Wednesday, August 10, 2016

Midway Memories : The 1950’s

Sometimes there is a story within a story.
About 1952 or maybe sooner Tiny a Chihuahua joined Far Guy's family.
Gene, Tiny 2 yr (2)
This photo was taken at the house in Park Rapids in 1952.
G Tiny 1954 (2)
Here is Far Guy and Tiny in 1954.  This is one of those photo booth photos.

Far Guy’s Dad, Marvin loved dogs…especially Chihuahuas.  One day out at the farm someone shot a rifle, Tiny got scared and ran off and hit by a car over on Highway 34, he is buried under the trees at the farm on the east side of the house.  Marvin always blamed himself and had a hard time getting over Tiny’s death.

Dogs keep kids busy.  Especially kids growing up on a carnival.  Dogs and summertime friends.
Gene and Donny 1955 (2)
Donny and Far Guy in 1955.  Donnys’s Dad was Brownie and he ran the Merry Go Round.
gene and Muggy July 30 1957
This is Far Guy and Muggy in July of 1957.  Muggy would live a good long time…he was 17 or 18 when he finally died.  He even grew to like me in his older years.

Kids growing up on a carnival.  The Midway is their playground.  Everyone watched out for everyone elses children that is just the way it was. 

Far Guy had jobs.  He was supposed to stay sitting on the corner of the joint, but would wait for his Dad to get busy or start talking to someone and he would sneak off.  He would head to the Commercial Building and the exhibits and collect all his pencils for school and what ever else they were giving away.  He liked to look at all the tractors lined up on a fairgrounds…one day he got onto a tractor and the key just happened to be in the ignition…so what is a boy to do?  Start the tractor and get it moving…but didn’t know how to get it stopped…so he went for a ride until someone jumped on and took over.  He and his best friend Bobby Suber would sneak over to the Girl Show at night and peek under the canvas at the show until someone noticed them and shooed them away.  He would hang around the ride boys and learn all about girls…and take that information home with him in the fall and enlighten all his friends in school.  He could ride any ride he wanted for as long as he wanted.
Besides being a somewhat absent gofer for his Dad…he had to go for more stock, coffee…take messages to other people…etc…anyways he would work for Sam Evans a Gypsy from Fort Worth Texas in the Six Cat Joint…setting up cats.  He would get sodas for the ride boys, sometimes they would give him a dime and say “Get yourself a soda.” He was the entertainment committee for all of the Fair Board Members and Committee Members kids.  He took girls on rides…and won them teddy bears.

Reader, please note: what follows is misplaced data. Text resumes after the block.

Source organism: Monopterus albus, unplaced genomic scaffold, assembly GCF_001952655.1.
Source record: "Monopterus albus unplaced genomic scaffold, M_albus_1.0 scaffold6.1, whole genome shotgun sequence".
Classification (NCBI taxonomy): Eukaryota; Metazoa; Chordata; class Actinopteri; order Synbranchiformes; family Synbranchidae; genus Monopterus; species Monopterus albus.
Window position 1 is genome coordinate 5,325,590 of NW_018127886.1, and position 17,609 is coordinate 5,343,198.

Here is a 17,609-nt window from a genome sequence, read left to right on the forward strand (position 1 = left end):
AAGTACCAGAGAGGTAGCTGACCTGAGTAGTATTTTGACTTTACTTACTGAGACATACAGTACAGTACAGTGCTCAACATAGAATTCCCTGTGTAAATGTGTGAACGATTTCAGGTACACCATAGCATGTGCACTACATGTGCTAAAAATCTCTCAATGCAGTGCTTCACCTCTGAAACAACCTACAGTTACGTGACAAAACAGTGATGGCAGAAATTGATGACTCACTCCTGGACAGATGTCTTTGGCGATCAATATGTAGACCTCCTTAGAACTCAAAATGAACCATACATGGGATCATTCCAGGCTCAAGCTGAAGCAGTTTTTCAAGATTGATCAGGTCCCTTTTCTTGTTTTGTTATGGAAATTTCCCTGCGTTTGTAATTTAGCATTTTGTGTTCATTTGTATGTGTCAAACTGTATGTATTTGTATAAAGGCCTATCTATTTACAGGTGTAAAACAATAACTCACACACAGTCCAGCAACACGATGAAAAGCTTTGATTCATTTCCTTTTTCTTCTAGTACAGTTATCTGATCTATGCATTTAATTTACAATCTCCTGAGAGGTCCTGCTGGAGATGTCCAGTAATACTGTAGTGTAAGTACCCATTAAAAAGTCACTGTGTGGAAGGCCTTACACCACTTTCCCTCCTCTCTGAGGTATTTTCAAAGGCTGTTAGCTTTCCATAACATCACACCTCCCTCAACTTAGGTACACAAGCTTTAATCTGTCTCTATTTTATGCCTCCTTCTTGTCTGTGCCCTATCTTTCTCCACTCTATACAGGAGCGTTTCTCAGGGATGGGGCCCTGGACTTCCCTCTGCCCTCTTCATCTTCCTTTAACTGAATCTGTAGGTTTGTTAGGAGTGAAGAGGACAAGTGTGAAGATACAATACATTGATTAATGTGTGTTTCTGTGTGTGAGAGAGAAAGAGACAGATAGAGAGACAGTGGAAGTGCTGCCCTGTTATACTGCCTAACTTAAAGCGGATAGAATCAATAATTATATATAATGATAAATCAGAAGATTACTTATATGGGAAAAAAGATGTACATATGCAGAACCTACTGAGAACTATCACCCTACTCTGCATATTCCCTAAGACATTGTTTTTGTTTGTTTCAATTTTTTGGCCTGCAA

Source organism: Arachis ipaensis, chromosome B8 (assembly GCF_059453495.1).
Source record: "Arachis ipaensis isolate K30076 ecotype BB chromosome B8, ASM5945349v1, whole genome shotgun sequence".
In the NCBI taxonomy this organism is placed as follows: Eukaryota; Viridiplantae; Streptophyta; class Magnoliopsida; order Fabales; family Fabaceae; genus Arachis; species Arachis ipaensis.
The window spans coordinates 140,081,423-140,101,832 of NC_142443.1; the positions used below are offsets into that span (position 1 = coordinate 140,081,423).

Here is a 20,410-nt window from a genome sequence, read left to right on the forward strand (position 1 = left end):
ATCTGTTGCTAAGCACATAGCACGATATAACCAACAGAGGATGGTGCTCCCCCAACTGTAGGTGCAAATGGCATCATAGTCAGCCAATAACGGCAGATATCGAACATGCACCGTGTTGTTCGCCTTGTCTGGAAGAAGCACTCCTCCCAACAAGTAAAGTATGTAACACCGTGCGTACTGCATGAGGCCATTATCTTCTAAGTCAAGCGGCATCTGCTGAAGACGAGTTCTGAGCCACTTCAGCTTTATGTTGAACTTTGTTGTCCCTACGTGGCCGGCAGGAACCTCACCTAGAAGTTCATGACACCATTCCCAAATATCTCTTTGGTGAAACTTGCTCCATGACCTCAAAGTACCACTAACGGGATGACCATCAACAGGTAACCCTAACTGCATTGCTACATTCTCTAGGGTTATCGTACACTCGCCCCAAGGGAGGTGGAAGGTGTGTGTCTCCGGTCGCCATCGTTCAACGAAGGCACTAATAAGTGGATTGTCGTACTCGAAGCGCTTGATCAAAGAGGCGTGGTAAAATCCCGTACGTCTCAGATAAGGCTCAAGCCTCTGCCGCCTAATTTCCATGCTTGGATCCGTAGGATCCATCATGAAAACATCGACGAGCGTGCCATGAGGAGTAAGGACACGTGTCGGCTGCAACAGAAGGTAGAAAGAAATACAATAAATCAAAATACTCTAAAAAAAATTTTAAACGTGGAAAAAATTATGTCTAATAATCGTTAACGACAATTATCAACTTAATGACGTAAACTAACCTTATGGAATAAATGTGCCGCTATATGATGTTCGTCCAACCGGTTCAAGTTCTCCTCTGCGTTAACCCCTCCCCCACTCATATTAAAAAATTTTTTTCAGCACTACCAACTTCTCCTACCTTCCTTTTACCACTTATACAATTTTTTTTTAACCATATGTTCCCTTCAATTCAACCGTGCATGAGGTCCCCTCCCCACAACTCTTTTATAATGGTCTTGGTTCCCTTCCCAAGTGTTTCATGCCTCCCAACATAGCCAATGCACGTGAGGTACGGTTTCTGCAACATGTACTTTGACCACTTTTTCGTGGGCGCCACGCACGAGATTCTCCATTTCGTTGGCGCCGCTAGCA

His sister Jan was a ticket seller. Flossie Evans was a ticket seller too and he used to visit with her sometimes. There was a hierarchy back then, show owner at the top, concession owners, concession workers and ride boys, gypsies at the bottom.

He is pretty sure that his Mother took him into the trailer at night after dark and would stay with him…if she didn’t he would take off and go play Blackjack with the Suber kids.

They had a smaller trailer at first and then had this larger trailer that they took from town to town…when it was through with it’s travelling years it became a lake home for Uncle Jimmy and Auntie Esther.
Marvoin Jan Evelyn Gene 1958
August 1958  Marvin, Janice, Evelyn and Gene

He spent quite a bit of time with Shirley.  Shirley had a Hoopula (ring toss) joint, where you toss a wooden ring around a wooden block for a prize.  He picked up rings and sold them 5 for 25 cents.  He thought Shirley was gorgeous.  Her husband was Cotton, he drank a lot and wrote poetry.  Cotton was ride boy, they left the show suddenly…Shirley tearfully said her goodbye to Far Guy…his Mom was afraid Shirley was going to steal him away.  Shirley had some kind of a Government Job during the winter.

Most Carnival people had jobs in the winter and many were teachers.  Far Guys Mom was a teacher for many years in the 1930’s and the late 1940’s.

Far Guy and his sister Jan went out on the road with their parents as soon as school was out and would come back the day before school started again in the Fall.  Their Mother was usually with them…but if she had to stay out later in the Fall then they would stay with their Grandparents or Hazel Wall would come to the house to babysit them…Far Guy says she could make soup out of anything…he didn’t like soup…back them he was eating hamburgers and fries for breakfast.

Growing up out on the road (Carnival) was not exciting all the time and there were many things that Far Guy missed.  He never played baseball so he never really learned how to throw a ball until we got Chance.  He never got to take swimming lessons or go out for sports that started in August.  He missed family celebrations, weddings and get togethers during the summer…and his girl friends always found some way to break up with him over the summer…but then again he had girls that knew him all over Minnesota, Iowa and Nebraska. ( For the record I was his first girlfriend that didn’t dump him come summer, and I met some of those girlfriends in all those towns.)  
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19 comments:

  1. Very interesting to learn more about FG and his family. I love these pictures. Our Theo appears to be mostly Chihuahua and he is slowly beginning to be my buddy. In the beginning, he preferred John.
    Wishing you a nice day.

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  2. Love hearing about FarGuy's family history. I had two chihuahuas when I was a kid--a male and female. Had pups once a year and sold them for about 4-5 years till got the female fixed. Great little dogs.